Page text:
Blitzed: Drugs in the Third Reich

Digital Ai Artwork created by Gary Crossey

Blitzed: Drugs in the Third Reich by Shaun Whiteside

“Blitzed Drugs in the Third Reich” is a book that explores the widespread drug use in Nazi Germany during World War II. The book reveals how drugs like methamphetamine, cocaine, and opioids were commonly used.

Following World War I and during World War II, Germany was cut off from many of the natural resources needed to fuel their war effort. This included access to oil, rubber, and other materials. In response, German chemists began experimenting with synthetic alternatives to these resources. One of the most successful of these efforts was the development of methamphetamine. A powerful stimulant drug that affects the central nervous system. It is highly addictive and can cause severe physical and psychological side effects. One of the most dangerous effects of Meth is that it can give the user no sense of danger. When someone takes Meth, it increases the levels of dopamine in the brain, which creates a feeling of euphoria and pleasure. However, it also suppresses the brain’s ability to feel fear and recognize danger. This can lead to reckless behavior, poor decision-making, and a lack of concern for personal safety.

By 1937, German chemist Fritz Hauschild created Pervitin, which contained Methamphetamine. The drug was initially marketed as a treatment for depression and fatigue, but it quickly became clear that it had other benefits as well. Pervitin was believed to increase alertness, suppress hunger and fatigue, and boost German soldiers morale.

During World War II, German soldiers were given Pervitin. It was used to help keep soldiers awake and alert during long battles. However, it also had the unintended consequence of making them feel invincible and fearless. This led to risky behavior and a disregard for their own safety and the safety of others.

The drug was incredibly effective, allowing soldiers to stay awake and alert for days at a time. However, it came with a significant cost. Pervitin was highly addictive, and many soldiers became dependent on it. Additionally, it had numerous side effects, including paranoia, hallucinations, and other mental health issues.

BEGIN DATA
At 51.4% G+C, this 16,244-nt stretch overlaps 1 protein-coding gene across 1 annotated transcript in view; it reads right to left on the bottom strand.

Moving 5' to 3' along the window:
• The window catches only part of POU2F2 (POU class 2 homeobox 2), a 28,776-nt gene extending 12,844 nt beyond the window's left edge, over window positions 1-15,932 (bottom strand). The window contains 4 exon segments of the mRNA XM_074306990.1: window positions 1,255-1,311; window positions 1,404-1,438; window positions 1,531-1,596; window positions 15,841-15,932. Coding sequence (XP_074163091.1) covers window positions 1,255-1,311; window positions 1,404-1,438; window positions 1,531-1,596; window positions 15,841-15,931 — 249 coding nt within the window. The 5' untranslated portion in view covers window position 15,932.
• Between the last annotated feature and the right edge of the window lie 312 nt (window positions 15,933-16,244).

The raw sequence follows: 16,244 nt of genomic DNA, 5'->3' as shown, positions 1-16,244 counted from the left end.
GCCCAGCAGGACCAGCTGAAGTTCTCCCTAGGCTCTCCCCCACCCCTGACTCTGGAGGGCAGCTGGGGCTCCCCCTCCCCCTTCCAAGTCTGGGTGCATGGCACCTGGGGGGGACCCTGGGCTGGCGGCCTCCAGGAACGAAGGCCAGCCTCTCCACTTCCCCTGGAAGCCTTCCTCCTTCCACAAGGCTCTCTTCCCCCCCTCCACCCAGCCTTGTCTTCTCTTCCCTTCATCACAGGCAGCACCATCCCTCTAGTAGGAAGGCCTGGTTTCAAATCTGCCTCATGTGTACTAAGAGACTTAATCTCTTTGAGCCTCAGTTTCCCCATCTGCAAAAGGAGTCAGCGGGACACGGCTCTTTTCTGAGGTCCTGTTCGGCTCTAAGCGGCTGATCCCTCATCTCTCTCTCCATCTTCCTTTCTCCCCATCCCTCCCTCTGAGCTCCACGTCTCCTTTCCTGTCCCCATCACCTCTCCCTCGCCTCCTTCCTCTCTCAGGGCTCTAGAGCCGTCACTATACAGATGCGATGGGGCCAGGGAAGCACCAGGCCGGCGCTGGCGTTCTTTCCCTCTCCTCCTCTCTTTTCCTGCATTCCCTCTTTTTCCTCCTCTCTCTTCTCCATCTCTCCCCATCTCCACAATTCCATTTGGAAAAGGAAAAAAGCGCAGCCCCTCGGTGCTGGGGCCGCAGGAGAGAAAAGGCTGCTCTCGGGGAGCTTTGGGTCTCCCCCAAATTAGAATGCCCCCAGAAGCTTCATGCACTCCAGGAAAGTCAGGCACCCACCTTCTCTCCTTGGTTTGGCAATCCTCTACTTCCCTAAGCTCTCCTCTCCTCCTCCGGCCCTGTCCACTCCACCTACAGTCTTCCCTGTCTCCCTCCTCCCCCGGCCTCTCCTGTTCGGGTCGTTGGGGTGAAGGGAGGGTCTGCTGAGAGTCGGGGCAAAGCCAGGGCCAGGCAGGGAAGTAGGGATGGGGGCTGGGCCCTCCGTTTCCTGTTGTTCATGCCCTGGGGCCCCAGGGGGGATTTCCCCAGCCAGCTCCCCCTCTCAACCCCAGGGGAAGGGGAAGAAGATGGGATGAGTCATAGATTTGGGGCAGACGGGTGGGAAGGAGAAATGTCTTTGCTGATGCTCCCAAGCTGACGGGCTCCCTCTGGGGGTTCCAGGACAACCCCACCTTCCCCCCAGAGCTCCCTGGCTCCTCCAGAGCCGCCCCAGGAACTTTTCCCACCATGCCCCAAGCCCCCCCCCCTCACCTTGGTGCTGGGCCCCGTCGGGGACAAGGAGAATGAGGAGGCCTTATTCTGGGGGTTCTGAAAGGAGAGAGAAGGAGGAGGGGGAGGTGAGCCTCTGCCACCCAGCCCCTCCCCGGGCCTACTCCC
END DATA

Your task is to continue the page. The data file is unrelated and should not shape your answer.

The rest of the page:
While the effects of Meth on the brain can be devastating, some users may report regaining a sense of danger after stopping use. However, for others, the damage may be permanent, and they may continue to struggle with a lack of concern for their own safety. Despite these risks, Pervitin remained popular among Germans throughout the war (and after). It was so successful that it was included in the standard issue medical kit for soldiers.

In this book, there is a story of a young soldier writing home for supplies from his family. The soldier is none other than Heinrich Böll, a renowned German writer who later won the Nobel Prize for Literature in 1972. In his first letters home, Böll requested his family send him some supplies including personal items, food, and Pervitin. Subsequent letters included fewer personal items, until the requests were solely begging for more Pervitin. It is now widely known that Böll struggled with addiction to Pervitin during his time as a soldier. In his later years, he wrote candidly about his addiction and how it affected him. In his writing, Böll shared the physical and mental toll his addiction took on him, as well as the difficulties he faced in overcoming it.